The umpteenth Polisario congress is finally over. No less than sixteen editions, almost half a century, have already enlightened the everlasting leaders who repeat this event every three years as if it were 'groundhog day'. Half a century for once again no substantial change, half a wasted century that aggravates an increasingly unsustainable situation at all levels, especially the humanitarian one.
Although they tried to project a certain aura of openness to the outside world, the truth is that a simple glance at the outcome of the event shows that everything remains the same. It was the classic 'change everything so that nothing changes', only in this case it was a very small 'everything', almost minuscule. The public staging of an alleged internal struggle for the leadership of the group was, after all, nothing more than a showboating manoeuvre to project a kind of internal democracy. Nothing could be further from the truth, it was just smoke and mirrors. Both Bachir Mustafa Sayed and Brahim Ghali are, to use the expression, the same dogs with different collars. Their careers are clear to see.
The only thing that changed was the duration of the event. Normally these congresses used to be long, but this time all records were broken. To give you an idea, during the duration of this marathon congress, half of the Olympic Games, the Pamplona fiestas of San Fermín or the funeral of Queen Elizabeth II of England, for example, could have been held. An indigestible conclave which, as was to be expected, could not miss the usual classics, foreign guests from Spain's extreme left, as well as from its peripheral nationalism or independence movements, to give the event a sort of "international" dimension. A week with expenses paid, eating good lamb and drinking delicious tea, just a few metres away from starving children with whom to share a selfie to upload it to the networks. Children who are denied this possibility only because the ideological dogma and political vision of these guests must take precedence over the humanitarian drama. They do not have to suffer it on a daily basis.
In the Polisario, the clock of history stopped a long time ago, within this perpetual 'game of musical chairs' when it comes to taking turns in the supposedly elected positions, always by the same people. These outdated leaders, who have been in office for several decades and who continue to be resistant to change. The reality is that this insane requirement of having participated in war actions prior to 1991 in order to hold leadership positions within the Polisario disqualifies any possibility of change or openness towards a younger leadership class that overcomes this generational divide and opts for 21st century solutions to a problem that dates back to the depths of the 20th century.
This does not seem likely to change, even with "their" current war they do not seem to contemplate it. A rule that also shields their comfortable lives and those of their families from a population full of shortages and hardships that witnesses, time and again with resignation, the permanent 'bunkerisation' of a leadership that is increasingly comfortable in positions of privilege and the pecuniary benefits that this entails.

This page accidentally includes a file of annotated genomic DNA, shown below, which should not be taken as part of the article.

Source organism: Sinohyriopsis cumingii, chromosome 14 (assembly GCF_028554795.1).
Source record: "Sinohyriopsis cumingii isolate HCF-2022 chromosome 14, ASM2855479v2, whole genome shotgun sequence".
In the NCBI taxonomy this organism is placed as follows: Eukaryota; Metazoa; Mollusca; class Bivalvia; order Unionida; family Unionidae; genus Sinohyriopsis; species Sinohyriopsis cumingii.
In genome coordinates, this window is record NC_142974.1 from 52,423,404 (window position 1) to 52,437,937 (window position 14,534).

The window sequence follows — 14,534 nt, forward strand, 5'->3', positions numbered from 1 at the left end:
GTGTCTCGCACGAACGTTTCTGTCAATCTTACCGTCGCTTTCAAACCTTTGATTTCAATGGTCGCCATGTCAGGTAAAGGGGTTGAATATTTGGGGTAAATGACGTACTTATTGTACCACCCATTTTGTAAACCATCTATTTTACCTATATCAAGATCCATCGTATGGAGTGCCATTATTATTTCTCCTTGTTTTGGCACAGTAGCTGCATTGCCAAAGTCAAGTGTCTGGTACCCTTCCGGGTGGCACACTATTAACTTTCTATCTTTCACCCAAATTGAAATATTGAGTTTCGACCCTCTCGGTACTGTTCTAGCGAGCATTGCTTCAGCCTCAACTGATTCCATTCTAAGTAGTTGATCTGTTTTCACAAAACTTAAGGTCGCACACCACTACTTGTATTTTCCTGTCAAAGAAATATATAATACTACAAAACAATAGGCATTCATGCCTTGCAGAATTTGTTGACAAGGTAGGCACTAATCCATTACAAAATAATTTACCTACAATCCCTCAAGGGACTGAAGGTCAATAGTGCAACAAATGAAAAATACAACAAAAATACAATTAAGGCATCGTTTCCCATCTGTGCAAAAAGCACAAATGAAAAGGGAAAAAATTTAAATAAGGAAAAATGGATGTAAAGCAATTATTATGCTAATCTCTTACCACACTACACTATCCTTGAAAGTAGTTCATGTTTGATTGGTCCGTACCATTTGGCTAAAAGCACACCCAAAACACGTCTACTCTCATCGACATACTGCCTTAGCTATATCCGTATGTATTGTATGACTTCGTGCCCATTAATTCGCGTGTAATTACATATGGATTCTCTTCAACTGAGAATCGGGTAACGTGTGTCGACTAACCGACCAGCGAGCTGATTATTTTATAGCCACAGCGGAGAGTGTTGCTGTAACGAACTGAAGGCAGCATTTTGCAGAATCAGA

Although images of ballot boxes being used by smiling voters have been circulating these days, or even boasting of having ventured into the field of demoscopes by publishing the results of pre-election polls between Ghali and Mustafa Sayed, the result was already decided and once again Ghali was going to 'win the Bulgarian way'. They are a leadership in the style of Todor Zhivkov, that Secretary General of the Bulgarian Communist Party for no less than 35 years, whose successive suspicious re-elections led to the coining of the aforementioned expression.
Another fact that reinforces this is the list of the 27 members of the political leadership elected at the congress. Just a glance at the names and the smell of stale begins to emanate. Bucharaya Beyun, Mohamed Luali Akeik, Abdelakader Taleb Omar, Jira Bulahi, and so on and so forth.
The long and continuing failure of the group's armed strategy, Ghali's re-election, together with the lack of renewal of its structures and organs of power, despite the fact that internal dissidence and opposition is growing, represents a flight forward that does not augur change for the sake of a short-term solution. A dissident sector that is crying out for a way out of the eternal journey to nowhere in which they have been immersed for half a century, and for new ways to be explored to put an end to the suffering of a population that is cantoned and abandoned sine die in the camps by its ruling class, at the time Ghali's gang. A new path that must start from the proposal for autonomy that Morocco has been proposing for more than fifteen years.
Time is passing and the only solutions offered by the Polisario are warlike. In fact, the congress was held under the slogan "to unite ranks and join forces to continue the great battle for independence", words are superfluous. Exacerbated propaganda, empty slogans, false hopes, deception and, above all, war. That can only be the prelude to final defeat. After all, the decisions always depended on Algiers, not on these congresses. The rest is vaudeville theatre or worse, science fiction.